I ask all my candidates to come to me wearing what they deem to be appropriate interview wear. I have had girls arrive looking as though they have just fallen out of bed, with messy hair, no make-up, tongue piercings and jewellery that would look sensational in a night club but isn’t suitable for an interview. Skirts that are way too short, bracelets that make a racket and nails so long that you wonder how they can type. Preparing for a job interview is not rocket science but sometimes you need someone to point out
I advise on what to wear (and what not to wear) and how to approach recruitment agencies. They are scary, but just as important as the job interview themselves. If they think you are scruffy or lacking in confidence, they will not send you out to interviews. After all, you are representing them as well as yourself.
My philosophy is that interviews are an exciting challenge, not something to dread. If you come across as a bag of nerves, why would anyone want to employ you? You have to prove that you can do the job.
Using Recruitment Agencies
1. Research the agencies to see if they recruit for the industry that you want to work in and the areas that they cover.
2. Register with around eight to ten. Keep a spreadsheet on the agencies listing who you spoke too, what jobs you have been put forward for and other general notes.
3. You will be asked to do a typing test. If you have been out of work for a while you can practice online at www.typingtest.com. It is good to get your fingers working. If it is cold, do wear gloves. I went for a test and my hands were so cold that I could hardly type.
4. Once registered, check their websites weekly. If there is a job that you are interested in, ring them immediately and explain why you are perfect for the job. Email them all at the end of the week, just to let them know that you are still around. Always put your name in the subject box.
Completing Website Applications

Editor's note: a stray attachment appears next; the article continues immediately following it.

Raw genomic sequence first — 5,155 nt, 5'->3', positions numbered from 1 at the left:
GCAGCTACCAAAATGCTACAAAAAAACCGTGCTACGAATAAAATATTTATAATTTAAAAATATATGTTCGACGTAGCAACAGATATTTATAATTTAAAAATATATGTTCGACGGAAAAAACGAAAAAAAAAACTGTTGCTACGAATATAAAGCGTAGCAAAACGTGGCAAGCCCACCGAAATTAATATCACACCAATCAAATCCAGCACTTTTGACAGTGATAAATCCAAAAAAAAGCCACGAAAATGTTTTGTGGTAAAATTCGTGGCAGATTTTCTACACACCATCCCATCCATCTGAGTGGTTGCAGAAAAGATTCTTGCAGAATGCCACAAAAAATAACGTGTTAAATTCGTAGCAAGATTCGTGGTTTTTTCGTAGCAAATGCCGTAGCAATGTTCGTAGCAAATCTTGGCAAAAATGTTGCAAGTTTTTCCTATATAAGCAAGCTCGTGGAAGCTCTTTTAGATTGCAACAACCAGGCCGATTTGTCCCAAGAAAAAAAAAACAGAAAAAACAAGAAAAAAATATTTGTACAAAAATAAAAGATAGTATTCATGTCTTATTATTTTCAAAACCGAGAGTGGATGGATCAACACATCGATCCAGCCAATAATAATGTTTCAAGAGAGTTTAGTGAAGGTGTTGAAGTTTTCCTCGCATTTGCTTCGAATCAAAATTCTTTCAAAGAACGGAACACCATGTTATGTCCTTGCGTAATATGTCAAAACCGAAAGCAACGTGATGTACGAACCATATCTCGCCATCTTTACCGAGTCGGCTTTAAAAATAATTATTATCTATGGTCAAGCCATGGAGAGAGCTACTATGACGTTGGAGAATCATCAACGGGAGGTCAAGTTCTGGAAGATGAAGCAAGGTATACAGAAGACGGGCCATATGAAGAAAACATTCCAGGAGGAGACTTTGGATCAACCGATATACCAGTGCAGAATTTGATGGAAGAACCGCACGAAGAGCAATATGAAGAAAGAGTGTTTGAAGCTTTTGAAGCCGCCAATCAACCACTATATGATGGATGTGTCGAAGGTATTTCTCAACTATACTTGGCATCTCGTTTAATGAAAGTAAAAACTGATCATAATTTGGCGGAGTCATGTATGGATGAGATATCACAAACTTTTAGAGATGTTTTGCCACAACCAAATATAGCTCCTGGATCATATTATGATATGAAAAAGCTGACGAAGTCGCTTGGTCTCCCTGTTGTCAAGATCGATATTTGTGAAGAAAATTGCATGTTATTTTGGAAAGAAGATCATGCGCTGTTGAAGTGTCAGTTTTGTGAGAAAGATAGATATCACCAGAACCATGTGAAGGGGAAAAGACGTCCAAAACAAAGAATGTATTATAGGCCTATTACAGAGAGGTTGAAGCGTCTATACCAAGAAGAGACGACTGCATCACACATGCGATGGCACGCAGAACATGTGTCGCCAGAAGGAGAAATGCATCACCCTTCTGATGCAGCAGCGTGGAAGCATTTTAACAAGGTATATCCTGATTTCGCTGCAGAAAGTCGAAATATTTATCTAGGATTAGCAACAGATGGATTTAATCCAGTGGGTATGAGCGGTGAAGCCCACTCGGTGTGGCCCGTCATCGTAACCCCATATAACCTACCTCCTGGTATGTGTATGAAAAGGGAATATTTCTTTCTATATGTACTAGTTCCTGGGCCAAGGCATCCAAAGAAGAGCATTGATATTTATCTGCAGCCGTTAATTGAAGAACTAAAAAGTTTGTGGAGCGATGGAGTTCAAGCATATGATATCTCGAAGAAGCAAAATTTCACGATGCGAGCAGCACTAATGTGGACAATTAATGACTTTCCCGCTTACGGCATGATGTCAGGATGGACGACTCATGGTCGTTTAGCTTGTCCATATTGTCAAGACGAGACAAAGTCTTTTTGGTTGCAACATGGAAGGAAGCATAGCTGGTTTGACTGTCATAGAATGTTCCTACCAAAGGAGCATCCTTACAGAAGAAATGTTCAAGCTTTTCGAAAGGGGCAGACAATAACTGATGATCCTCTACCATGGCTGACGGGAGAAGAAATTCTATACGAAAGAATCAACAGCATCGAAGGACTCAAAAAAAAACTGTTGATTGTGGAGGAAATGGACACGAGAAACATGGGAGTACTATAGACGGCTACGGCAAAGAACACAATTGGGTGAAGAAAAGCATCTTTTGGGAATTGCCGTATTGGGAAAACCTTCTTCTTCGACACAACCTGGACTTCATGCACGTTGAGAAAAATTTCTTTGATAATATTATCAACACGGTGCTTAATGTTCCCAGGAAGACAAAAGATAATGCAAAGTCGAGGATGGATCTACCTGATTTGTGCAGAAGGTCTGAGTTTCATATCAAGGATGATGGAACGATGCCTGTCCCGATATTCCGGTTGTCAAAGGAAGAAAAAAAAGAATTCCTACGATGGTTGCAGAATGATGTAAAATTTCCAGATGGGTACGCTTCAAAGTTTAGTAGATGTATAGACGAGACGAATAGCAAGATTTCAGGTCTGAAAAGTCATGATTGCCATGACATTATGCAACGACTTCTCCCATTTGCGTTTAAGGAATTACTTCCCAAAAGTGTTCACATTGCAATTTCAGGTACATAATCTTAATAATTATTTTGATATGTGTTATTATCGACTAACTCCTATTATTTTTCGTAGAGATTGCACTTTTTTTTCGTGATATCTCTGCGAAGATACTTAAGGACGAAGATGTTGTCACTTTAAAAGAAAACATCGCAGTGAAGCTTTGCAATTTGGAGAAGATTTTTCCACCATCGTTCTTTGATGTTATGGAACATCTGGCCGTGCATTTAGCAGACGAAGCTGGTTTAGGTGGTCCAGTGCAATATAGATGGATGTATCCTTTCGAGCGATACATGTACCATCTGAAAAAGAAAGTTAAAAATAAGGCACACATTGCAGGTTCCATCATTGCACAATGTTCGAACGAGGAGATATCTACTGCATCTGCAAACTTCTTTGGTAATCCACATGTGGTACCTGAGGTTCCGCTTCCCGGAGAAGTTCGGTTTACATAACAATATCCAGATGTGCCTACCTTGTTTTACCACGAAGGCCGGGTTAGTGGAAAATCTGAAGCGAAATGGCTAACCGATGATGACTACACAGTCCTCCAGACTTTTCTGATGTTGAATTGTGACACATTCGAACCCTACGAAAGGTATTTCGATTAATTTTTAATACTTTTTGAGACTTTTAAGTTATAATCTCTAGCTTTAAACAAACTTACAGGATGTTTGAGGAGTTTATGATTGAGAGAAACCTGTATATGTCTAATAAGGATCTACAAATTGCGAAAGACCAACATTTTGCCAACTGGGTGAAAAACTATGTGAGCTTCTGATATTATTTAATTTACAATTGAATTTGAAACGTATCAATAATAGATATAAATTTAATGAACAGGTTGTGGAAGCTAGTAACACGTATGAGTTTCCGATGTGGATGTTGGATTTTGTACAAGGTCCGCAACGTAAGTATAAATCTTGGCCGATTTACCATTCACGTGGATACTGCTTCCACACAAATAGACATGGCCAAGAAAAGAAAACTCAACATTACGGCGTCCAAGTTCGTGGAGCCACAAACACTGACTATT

1. Set up email alerts for the type of job that you are interested in.
When you apply online, you can normally see the agency and often the name of the recruiter. To get ahead, ring the recruiter and say that you have sent off your CV (for whichever job) but wanted to touch base with them, as you are really interested in the position advertised. Every time I have done this, the recruiter has said that they have had a large volume of online applications. However, as I have shown initiative in calling them, they have requested that I send them my CV personally. You are ahead of the game immediately.
Make sure that you have a covering letter already written, so that when you apply you can just insert it (tweaking accordingly).
Shining At Interviews
Always be polite and friendly to the receptionist. They are often asked to give feedback. I made one laugh when I asked where the toilet was and added that I didn’t want to walk into the stationary cupboard by mistake. That made her remember me as being funny and friendly.
Have your CV and references in a plastic folder ready to hand to the interviewer. It saves them the bore of photocopying them.
Include your holiday dates on your CV, if you have booked something already.
Read the job spec and make notes regarding your skills and how they fit in with the
Prepare questions regarding the job.
Who will be my immediate boss?
Why did the last person leave?
What computer system does the company use?
What are the future plans for
What do you expect from me?
Do you have an idea of the start date?
Always remember that the interview is a two-way conversation. It is as important to find out whether they are the right company for you, as it is for them to find out whether you are right for them.